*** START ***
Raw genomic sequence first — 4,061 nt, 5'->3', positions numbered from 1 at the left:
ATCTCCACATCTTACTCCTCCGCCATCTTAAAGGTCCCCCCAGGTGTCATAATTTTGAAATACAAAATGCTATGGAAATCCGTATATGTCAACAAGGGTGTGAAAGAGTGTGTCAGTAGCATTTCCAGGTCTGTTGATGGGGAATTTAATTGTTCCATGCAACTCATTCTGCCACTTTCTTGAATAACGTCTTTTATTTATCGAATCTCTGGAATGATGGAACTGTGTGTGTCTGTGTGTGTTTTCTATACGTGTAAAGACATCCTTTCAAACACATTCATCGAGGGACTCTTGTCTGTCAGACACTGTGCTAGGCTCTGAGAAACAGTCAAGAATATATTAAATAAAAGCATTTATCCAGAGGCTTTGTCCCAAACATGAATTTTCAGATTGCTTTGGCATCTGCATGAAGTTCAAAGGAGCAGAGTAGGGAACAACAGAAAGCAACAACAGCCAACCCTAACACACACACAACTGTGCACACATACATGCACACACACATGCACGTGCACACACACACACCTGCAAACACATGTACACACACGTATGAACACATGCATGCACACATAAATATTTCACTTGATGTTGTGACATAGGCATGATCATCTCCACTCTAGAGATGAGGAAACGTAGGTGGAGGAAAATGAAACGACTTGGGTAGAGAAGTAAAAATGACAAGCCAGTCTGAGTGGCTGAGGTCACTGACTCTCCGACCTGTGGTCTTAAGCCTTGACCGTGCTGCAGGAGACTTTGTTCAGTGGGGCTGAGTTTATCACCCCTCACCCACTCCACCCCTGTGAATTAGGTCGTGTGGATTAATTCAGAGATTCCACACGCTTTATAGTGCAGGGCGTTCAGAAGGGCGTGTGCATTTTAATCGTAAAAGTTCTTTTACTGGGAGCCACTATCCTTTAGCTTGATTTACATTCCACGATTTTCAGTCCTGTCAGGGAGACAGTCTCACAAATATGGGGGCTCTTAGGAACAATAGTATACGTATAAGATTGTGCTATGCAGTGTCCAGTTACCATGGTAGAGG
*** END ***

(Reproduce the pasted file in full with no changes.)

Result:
Raw genomic sequence first — 4,061 nt, 5'->3', positions numbered from 1 at the left:
ATCTCCACATCTTACTCCTCCGCCATCTTAAAGGTCCCCCCAGGTGTCATAATTTTGAAATACAAAATGCTATGGAAATCCGTATATGTCAACAAGGGTGTGAAAGAGTGTGTCAGTAGCATTTCCAGGTCTGTTGATGGGGAATTTAATTGTTCCATGCAACTCATTCTGCCACTTTCTTGAATAACGTCTTTTATTTATCGAATCTCTGGAATGATGGAACTGTGTGTGTCTGTGTGTGTTTTCTATACGTGTAAAGACATCCTTTCAAACACATTCATCGAGGGACTCTTGTCTGTCAGACACTGTGCTAGGCTCTGAGAAACAGTCAAGAATATATTAAATAAAAGCATTTATCCAGAGGCTTTGTCCCAAACATGAATTTTCAGATTGCTTTGGCATCTGCATGAAGTTCAAAGGAGCAGAGTAGGGAACAACAGAAAGCAACAACAGCCAACCCTAACACACACACAACTGTGCACACATACATGCACACACACATGCACGTGCACACACACACACCTGCAAACACATGTACACACACGTATGAACACATGCATGCACACATAAATATTTCACTTGATGTTGTGACATAGGCATGATCATCTCCACTCTAGAGATGAGGAAACGTAGGTGGAGGAAAATGAAACGACTTGGGTAGAGAAGTAAAAATGACAAGCCAGTCTGAGTGGCTGAGGTCACTGACTCTCCGACCTGTGGTCTTAAGCCTTGACCGTGCTGCAGGAGACTTTGTTCAGTGGGGCTGAGTTTATCACCCCTCACCCACTCCACCCCTGTGAATTAGGTCGTGTGGATTAATTCAGAGATTCCACACGCTTTATAGTGCAGGGCGTTCAGAAGGGCGTGTGCATTTTAATCGTAAAAGTTCTTTTACTGGGAGCCACTATCCTTTAGCTTGATTTACATTCCACGATTTTCAGTCCTGTCAGGGAGACAGTCTCACAAATATGGGGGCTCTTAGGAACAATAGTATACGTATAAGATTGTGCTATGCAGTGTCCAGTTACCATGGTAGAGG